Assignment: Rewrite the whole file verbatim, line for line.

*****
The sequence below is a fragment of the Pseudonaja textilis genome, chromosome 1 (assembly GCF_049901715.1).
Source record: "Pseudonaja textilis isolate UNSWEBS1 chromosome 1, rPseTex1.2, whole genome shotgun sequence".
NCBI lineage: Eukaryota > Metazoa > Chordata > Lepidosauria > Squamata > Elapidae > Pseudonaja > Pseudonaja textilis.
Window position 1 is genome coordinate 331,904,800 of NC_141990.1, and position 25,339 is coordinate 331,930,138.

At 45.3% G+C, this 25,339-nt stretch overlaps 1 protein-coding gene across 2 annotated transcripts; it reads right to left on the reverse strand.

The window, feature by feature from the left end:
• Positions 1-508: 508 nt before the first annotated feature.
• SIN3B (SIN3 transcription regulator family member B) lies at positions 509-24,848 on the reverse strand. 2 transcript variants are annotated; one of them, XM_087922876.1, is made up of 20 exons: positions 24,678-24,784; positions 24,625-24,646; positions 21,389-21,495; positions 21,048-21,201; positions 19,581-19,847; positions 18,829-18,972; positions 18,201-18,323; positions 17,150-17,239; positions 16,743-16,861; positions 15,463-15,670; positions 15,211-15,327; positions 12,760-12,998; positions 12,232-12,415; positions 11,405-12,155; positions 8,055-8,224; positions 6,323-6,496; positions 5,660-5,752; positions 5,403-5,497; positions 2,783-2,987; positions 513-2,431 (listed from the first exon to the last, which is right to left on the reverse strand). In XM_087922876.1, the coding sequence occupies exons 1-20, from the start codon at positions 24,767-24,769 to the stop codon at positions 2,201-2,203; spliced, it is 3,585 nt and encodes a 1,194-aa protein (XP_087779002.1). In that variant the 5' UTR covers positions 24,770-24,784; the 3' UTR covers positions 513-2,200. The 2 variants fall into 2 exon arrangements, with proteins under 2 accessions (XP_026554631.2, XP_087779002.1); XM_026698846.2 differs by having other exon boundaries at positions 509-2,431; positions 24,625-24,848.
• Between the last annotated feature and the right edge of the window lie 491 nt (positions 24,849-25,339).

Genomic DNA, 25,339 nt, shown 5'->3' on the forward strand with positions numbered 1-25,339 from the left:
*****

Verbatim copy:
The sequence below is a fragment of the Pseudonaja textilis genome, chromosome 1 (assembly GCF_049901715.1).
Source record: "Pseudonaja textilis isolate UNSWEBS1 chromosome 1, rPseTex1.2, whole genome shotgun sequence".
NCBI lineage: Eukaryota > Metazoa > Chordata > Lepidosauria > Squamata > Elapidae > Pseudonaja > Pseudonaja textilis.
Window position 1 is genome coordinate 331,904,800 of NC_141990.1, and position 25,339 is coordinate 331,930,138.

At 45.3% G+C, this 25,339-nt stretch overlaps 1 protein-coding gene across 2 annotated transcripts; it reads right to left on the reverse strand.

The window, feature by feature from the left end:
• Positions 1-508: 508 nt before the first annotated feature.
• SIN3B (SIN3 transcription regulator family member B) lies at positions 509-24,848 on the reverse strand. 2 transcript variants are annotated; one of them, XM_087922876.1, is made up of 20 exons: positions 24,678-24,784; positions 24,625-24,646; positions 21,389-21,495; positions 21,048-21,201; positions 19,581-19,847; positions 18,829-18,972; positions 18,201-18,323; positions 17,150-17,239; positions 16,743-16,861; positions 15,463-15,670; positions 15,211-15,327; positions 12,760-12,998; positions 12,232-12,415; positions 11,405-12,155; positions 8,055-8,224; positions 6,323-6,496; positions 5,660-5,752; positions 5,403-5,497; positions 2,783-2,987; positions 513-2,431 (listed from the first exon to the last, which is right to left on the reverse strand). In XM_087922876.1, the coding sequence occupies exons 1-20, from the start codon at positions 24,767-24,769 to the stop codon at positions 2,201-2,203; spliced, it is 3,585 nt and encodes a 1,194-aa protein (XP_087779002.1). In that variant the 5' UTR covers positions 24,770-24,784; the 3' UTR covers positions 513-2,200. The 2 variants fall into 2 exon arrangements, with proteins under 2 accessions (XP_026554631.2, XP_087779002.1); XM_026698846.2 differs by having other exon boundaries at positions 509-2,431; positions 24,625-24,848.
• Between the last annotated feature and the right edge of the window lie 491 nt (positions 24,849-25,339).

Genomic DNA, 25,339 nt, shown 5'->3' on the forward strand with positions numbered 1-25,339 from the left: